Quacks dominate rural healthcare, says survey

A survey of 23,000 households across 100 villages in rural Madhya Pradesh has found that while the number of private health care providers has increased, many of them had no formal medical training.

The survey, published in the journal Health Affairs, says on average, people had access to 11 health-care providers in a village. Seventy-one per cent of these providers were in the private sector but only 51 per cent of them had any formal medical training. In terms of primary care visits, the private sector accounted for 89 per cent, of which 77 per cent were to the providers who had no formal training. In contrast, only 11 per cent of all primary care visits were to the public health sector and only 4 per cent were to providers with an MBBS degree.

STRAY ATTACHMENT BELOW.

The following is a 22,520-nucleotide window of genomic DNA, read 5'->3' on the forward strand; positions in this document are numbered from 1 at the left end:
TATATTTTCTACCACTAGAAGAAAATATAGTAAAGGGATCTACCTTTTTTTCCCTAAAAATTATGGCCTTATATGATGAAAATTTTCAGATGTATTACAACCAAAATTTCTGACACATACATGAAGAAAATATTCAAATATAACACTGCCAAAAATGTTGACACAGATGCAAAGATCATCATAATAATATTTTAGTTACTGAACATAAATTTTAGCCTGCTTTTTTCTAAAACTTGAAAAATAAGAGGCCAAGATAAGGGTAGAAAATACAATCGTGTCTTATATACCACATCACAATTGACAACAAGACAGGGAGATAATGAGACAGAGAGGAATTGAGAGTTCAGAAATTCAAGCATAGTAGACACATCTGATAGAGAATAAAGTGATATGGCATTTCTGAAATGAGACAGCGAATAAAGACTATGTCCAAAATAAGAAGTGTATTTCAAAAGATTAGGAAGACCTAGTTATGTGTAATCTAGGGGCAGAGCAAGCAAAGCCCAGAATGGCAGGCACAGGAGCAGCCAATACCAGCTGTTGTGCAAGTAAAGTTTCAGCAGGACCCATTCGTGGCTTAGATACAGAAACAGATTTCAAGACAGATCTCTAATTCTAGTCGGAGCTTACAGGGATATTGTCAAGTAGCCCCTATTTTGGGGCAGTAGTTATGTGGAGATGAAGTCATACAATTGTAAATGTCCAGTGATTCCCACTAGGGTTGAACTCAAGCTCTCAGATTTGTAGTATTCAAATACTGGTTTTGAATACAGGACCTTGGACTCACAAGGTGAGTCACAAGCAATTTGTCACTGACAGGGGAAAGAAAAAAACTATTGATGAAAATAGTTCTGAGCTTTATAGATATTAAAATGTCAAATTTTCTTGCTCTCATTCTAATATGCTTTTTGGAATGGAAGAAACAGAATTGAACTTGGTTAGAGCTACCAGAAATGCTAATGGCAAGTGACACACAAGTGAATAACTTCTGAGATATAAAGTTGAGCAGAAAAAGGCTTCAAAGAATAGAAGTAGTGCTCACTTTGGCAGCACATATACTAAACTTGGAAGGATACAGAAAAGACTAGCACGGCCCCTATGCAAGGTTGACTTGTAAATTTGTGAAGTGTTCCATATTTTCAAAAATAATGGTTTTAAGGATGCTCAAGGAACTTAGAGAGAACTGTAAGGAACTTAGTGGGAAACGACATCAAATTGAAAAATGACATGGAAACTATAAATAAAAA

Competency factor

Despite the availability of state primary care centres and the competence of doctors in this sector, doctors in the public sector spent on an average only 2.1 hours a day seeing patients as fewer patients approached them. Doctors with formal training were more competent as they exhibited higher correct diagnosis and correct treatment rates than health-care providers trained in alternative medicine and those without any training whatsoever, the study found.

The researchers found that the socio-economic status of a village and not household determines the quality of care people receive. Households with low socio-economic status in villages with high socio-economic status were able to access more competent health care providers. But households with low socio-economic status located in villages with low socio-economic status use low quality care.